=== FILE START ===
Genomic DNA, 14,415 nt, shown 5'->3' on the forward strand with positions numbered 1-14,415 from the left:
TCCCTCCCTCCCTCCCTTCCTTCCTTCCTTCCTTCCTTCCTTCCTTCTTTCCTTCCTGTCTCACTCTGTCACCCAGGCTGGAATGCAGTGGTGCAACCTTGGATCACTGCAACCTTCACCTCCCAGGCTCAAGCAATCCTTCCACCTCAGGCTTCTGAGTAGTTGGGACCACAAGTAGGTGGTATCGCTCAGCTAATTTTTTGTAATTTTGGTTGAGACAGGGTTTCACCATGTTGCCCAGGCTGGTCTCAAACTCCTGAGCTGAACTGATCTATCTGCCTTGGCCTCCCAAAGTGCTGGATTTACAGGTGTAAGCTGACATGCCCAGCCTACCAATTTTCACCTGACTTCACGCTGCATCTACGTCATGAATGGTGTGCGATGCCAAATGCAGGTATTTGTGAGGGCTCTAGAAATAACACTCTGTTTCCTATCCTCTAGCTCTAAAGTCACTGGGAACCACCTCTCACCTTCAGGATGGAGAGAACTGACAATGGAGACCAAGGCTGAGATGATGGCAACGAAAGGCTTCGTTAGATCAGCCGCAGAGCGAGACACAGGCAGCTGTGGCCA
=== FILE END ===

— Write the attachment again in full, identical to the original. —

Genomic DNA, 14,415 nt, shown 5'->3' on the forward strand with positions numbered 1-14,415 from the left:
TCCCTCCCTCCCTCCCTTCCTTCCTTCCTTCCTTCCTTCCTTCCTTCTTTCCTTCCTGTCTCACTCTGTCACCCAGGCTGGAATGCAGTGGTGCAACCTTGGATCACTGCAACCTTCACCTCCCAGGCTCAAGCAATCCTTCCACCTCAGGCTTCTGAGTAGTTGGGACCACAAGTAGGTGGTATCGCTCAGCTAATTTTTTGTAATTTTGGTTGAGACAGGGTTTCACCATGTTGCCCAGGCTGGTCTCAAACTCCTGAGCTGAACTGATCTATCTGCCTTGGCCTCCCAAAGTGCTGGATTTACAGGTGTAAGCTGACATGCCCAGCCTACCAATTTTCACCTGACTTCACGCTGCATCTACGTCATGAATGGTGTGCGATGCCAAATGCAGGTATTTGTGAGGGCTCTAGAAATAACACTCTGTTTCCTATCCTCTAGCTCTAAAGTCACTGGGAACCACCTCTCACCTTCAGGATGGAGAGAACTGACAATGGAGACCAAGGCTGAGATGATGGCAACGAAAGGCTTCGTTAGATCAGCCGCAGAGCGAGACACAGGCAGCTGTGGCCA